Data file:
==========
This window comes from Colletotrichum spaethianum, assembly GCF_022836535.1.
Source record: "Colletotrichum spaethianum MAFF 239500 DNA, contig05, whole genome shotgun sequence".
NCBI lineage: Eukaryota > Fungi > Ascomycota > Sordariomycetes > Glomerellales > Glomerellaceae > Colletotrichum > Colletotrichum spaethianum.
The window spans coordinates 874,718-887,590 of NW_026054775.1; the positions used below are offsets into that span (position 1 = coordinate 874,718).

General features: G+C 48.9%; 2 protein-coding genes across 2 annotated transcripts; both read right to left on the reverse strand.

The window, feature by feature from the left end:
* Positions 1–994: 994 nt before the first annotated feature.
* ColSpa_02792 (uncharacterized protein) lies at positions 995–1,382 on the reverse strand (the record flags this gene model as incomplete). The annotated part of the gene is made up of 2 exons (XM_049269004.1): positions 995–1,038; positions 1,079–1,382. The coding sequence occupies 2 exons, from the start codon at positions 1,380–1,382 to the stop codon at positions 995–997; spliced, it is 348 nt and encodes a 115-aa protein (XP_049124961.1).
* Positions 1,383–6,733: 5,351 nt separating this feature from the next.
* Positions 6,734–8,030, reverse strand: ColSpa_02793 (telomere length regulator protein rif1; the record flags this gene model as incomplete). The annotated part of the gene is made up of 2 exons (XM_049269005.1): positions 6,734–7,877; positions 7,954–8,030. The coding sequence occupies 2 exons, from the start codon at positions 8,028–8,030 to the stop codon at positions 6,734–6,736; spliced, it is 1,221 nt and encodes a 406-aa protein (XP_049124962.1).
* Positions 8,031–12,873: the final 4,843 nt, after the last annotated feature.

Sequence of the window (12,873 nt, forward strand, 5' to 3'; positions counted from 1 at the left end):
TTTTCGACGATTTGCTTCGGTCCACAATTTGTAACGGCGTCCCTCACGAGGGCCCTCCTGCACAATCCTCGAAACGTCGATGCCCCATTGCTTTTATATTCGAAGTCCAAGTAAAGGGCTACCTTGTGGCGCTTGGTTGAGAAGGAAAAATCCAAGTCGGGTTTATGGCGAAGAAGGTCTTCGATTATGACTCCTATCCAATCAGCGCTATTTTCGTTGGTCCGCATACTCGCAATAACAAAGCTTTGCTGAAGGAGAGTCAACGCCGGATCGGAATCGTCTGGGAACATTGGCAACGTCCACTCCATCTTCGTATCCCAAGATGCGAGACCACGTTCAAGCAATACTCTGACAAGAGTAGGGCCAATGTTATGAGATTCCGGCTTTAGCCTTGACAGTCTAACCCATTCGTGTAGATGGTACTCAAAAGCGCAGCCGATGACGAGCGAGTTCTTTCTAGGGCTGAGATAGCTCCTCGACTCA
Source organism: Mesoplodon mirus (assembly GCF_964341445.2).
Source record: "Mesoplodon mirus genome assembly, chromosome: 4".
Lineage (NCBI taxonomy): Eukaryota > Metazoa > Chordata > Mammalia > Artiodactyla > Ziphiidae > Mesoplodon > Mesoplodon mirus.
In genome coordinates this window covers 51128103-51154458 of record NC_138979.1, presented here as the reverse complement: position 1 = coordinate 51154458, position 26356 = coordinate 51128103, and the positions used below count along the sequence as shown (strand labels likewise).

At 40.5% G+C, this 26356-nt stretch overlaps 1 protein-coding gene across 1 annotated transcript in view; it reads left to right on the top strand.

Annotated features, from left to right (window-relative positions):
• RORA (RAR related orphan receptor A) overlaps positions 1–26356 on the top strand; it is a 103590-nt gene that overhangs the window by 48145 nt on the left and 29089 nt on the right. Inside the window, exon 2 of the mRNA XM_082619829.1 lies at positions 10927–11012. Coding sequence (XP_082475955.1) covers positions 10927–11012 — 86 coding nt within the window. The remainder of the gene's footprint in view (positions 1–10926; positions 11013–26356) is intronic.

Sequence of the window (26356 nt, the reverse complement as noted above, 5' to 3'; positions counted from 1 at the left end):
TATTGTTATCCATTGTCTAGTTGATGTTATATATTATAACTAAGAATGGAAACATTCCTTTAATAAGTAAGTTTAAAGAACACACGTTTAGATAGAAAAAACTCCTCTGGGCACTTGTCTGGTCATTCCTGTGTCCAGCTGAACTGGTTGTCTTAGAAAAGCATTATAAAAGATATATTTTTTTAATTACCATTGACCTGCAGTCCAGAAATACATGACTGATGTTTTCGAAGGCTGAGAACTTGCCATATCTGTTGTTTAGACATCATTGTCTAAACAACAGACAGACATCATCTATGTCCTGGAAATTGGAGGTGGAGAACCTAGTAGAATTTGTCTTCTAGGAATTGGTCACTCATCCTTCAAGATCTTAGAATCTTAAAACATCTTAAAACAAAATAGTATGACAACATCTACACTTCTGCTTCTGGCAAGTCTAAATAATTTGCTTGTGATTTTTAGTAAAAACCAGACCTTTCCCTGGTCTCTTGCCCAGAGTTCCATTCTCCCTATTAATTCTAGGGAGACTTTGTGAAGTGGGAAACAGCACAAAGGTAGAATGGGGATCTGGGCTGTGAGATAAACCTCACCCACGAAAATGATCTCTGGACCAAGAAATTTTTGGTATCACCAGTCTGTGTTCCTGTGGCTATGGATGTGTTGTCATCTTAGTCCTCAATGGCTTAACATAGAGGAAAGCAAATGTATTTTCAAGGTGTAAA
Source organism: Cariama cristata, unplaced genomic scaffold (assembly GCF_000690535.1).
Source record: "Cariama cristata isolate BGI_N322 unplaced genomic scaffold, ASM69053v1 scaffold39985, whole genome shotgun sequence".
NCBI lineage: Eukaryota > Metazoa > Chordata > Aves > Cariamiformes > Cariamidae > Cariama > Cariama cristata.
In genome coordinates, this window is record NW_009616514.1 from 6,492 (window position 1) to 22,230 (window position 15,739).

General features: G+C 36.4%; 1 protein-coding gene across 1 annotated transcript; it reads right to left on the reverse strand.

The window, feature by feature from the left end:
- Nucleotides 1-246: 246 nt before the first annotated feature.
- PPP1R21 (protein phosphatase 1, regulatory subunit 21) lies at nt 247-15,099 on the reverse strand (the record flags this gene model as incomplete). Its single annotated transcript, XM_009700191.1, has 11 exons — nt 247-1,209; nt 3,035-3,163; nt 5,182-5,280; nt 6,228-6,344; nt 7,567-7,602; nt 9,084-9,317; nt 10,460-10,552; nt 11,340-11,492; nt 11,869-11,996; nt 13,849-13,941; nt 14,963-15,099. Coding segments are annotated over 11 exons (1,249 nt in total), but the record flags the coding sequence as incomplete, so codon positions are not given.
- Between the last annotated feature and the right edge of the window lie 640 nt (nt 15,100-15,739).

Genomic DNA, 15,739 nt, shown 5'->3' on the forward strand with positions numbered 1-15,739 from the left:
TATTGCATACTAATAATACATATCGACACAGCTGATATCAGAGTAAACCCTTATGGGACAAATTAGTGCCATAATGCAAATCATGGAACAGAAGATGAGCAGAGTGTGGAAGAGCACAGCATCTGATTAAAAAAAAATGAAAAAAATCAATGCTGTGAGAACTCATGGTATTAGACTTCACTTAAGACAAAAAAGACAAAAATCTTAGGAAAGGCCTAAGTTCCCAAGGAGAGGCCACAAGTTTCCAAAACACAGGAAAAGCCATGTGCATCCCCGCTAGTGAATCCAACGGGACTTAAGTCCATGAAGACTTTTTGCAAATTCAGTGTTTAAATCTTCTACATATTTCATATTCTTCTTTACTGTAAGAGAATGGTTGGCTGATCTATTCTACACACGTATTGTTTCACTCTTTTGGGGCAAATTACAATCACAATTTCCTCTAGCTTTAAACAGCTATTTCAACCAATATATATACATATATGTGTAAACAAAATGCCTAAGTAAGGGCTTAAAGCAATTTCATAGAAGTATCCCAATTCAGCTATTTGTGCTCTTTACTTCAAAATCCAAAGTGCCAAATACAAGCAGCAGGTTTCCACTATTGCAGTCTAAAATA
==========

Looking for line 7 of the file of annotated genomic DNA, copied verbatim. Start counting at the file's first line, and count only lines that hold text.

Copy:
* Positions 1–994: 994 nt before the first annotated feature.